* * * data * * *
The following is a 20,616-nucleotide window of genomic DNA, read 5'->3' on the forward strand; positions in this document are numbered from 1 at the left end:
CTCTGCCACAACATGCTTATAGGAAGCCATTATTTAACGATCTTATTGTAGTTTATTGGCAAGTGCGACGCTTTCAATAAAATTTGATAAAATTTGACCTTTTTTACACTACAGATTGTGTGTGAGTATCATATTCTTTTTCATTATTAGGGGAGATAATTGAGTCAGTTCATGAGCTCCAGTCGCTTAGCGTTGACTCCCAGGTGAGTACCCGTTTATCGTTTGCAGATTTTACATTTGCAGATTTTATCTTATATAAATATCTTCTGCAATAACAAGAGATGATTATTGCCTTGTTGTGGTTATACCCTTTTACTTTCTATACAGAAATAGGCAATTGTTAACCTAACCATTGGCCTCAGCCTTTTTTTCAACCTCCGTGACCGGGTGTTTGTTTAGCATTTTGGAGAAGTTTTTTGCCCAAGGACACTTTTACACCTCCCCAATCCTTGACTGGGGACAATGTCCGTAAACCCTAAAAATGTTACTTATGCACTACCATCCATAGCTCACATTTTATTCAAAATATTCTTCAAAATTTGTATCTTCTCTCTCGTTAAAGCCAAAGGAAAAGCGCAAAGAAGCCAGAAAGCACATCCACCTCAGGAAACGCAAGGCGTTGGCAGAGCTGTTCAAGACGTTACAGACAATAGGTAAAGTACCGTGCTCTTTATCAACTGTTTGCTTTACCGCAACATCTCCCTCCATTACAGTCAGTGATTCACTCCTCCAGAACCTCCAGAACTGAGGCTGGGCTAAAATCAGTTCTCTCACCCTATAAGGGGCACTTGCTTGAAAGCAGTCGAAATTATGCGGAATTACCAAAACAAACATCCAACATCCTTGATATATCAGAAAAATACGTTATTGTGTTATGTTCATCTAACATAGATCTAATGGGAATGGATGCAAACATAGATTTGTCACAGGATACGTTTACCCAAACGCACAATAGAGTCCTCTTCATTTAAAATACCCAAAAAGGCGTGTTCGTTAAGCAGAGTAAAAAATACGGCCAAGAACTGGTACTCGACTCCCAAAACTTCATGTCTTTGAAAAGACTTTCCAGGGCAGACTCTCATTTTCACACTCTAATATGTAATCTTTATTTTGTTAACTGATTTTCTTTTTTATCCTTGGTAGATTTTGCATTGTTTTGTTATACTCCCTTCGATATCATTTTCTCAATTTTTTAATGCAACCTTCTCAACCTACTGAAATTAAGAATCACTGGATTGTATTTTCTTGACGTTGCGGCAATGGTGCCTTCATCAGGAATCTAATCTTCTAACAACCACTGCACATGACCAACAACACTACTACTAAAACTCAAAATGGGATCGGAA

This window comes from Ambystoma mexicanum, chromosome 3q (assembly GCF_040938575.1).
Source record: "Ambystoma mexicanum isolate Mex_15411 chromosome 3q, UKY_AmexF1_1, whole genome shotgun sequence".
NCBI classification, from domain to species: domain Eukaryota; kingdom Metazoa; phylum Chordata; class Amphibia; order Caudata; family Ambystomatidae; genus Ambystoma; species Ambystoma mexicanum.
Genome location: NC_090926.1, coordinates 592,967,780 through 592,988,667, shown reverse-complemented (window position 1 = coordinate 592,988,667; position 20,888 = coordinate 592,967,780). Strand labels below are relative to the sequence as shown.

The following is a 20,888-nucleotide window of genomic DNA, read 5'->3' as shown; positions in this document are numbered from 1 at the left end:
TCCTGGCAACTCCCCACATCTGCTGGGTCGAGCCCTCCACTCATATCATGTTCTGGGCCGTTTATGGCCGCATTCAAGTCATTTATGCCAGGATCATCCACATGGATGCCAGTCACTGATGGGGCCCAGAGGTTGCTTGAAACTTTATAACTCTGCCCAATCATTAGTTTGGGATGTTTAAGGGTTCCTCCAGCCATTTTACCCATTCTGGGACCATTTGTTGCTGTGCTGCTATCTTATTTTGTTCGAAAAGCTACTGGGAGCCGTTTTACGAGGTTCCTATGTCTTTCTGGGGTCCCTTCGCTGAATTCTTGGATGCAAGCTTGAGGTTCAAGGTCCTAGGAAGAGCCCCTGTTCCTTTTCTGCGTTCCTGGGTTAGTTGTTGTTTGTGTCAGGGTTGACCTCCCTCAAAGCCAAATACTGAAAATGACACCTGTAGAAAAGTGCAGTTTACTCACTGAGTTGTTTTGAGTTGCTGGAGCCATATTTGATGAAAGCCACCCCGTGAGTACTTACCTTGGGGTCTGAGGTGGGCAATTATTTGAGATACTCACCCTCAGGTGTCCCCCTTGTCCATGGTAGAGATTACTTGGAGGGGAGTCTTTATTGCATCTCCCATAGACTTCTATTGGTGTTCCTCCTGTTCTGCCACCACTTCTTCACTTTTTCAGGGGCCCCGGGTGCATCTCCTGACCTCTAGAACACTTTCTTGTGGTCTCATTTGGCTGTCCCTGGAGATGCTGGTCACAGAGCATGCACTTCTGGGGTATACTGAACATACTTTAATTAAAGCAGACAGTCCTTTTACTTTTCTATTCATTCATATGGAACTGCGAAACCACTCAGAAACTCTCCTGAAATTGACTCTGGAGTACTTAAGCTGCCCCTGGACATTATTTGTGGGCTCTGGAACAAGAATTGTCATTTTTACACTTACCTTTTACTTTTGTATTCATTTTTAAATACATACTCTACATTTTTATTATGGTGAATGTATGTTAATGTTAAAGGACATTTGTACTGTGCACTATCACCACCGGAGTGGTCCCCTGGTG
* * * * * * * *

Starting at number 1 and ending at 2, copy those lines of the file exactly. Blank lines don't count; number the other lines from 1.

The following is a 20,616-nucleotide window of genomic DNA, read 5'->3' on the forward strand; positions in this document are numbered from 1 at the left end:
CTCTGCCACAACATGCTTATAGGAAGCCATTATTTAACGATCTTATTGTAGTTTATTGGCAAGTGCGACGCTTTCAATAAAATTTGATAAAATTTGACCTTTTTTACACTACAGATTGTGTGTGAGTATCATATTCTTTTTCATTATTAGGGGAGATAATTGAGTCAGTTCATGAGCTCCAGTCGCTTAGCGTTGACTCCCAGGTGAGTACCCGTTTATCGTTTGCAGATTTTACATTTGCAGATTTTATCTTATATAAATATCTTCTGCAATAACAAGAGATGATTATTGCCTTGTTGTGGTTATACCCTTTTACTTTCTATACAGAAATAGGCAATTGTTAACCTAACCATTGGCCTCAGCCTTTTTTTCAACCTCCGTGACCGGGTGTTTGTTTAGCATTTTGGAGAAGTTTTTTGCCCAAGGACACTTTTACACCTCCCCAATCCTTGACTGGGGACAATGTCCGTAAACCCTAAAAATGTTACTTATGCACTACCATCCATAGCTCACATTTTATTCAAAATATTCTTCAAAATTTGTATCTTCTCTCTCGTTAAAGCCAAAGGAAAAGCGCAAAGAAGCCAGAAAGCACATCCACCTCAGGAAACGCAAGGCGTTGGCAGAGCTGTTCAAGACGTTACAGACAATAGGTAAAGTACCGTGCTCTTTATCAACTGTTTGCTTTACCGCAACATCTCCCTCCATTACAGTCAGTGATTCACTCCTCCAGAACCTCCAGAACTGAGGCTGGGCTAAAATCAGTTCTCTCACCCTATAAGGGGCACTTGCTTGAAAGCAGTCGAAATTATGCGGAATTACCAAAACAAACATCCAACATCCTTGATATATCAGAAAAATACGTTATTGTGTTATGTTCATCTAACATAGATCTAATGGGAATGGATGCAAACATAGATTTGTCACAGGATACGTTTACCCAAACGCACAATAGAGTCCTCTTCATTTAAAATACCCAAAAAGGCGTGTTCGTTAAGCAGAGTAAAAAATACGGCCAAGAACTGGTACTCGACTCCCAAAACTTCATGTCTTTGAAAAGACTTTCCAGGGCAGACTCTCATTTTCACACTCTAATATGTAATCTTTATTTTGTTAACTGATTTTCTTTTTTATCCTTGGTAGATTTTGCATTGTTTTGTTATACTCCCTTCGATATCATTTTCTCAATTTTTTAATGCAACCTTCTCAACCTACTGAAATTAAGAATCACTGGATTGTATTTTCTTGACGTTGCGGCAATGGTGCCTTCATCAGGAATCTAATCTTCTAACAACCACTGCACATGACCAACAACACTACTACTAAAACTCAAAATGGGATCGGAA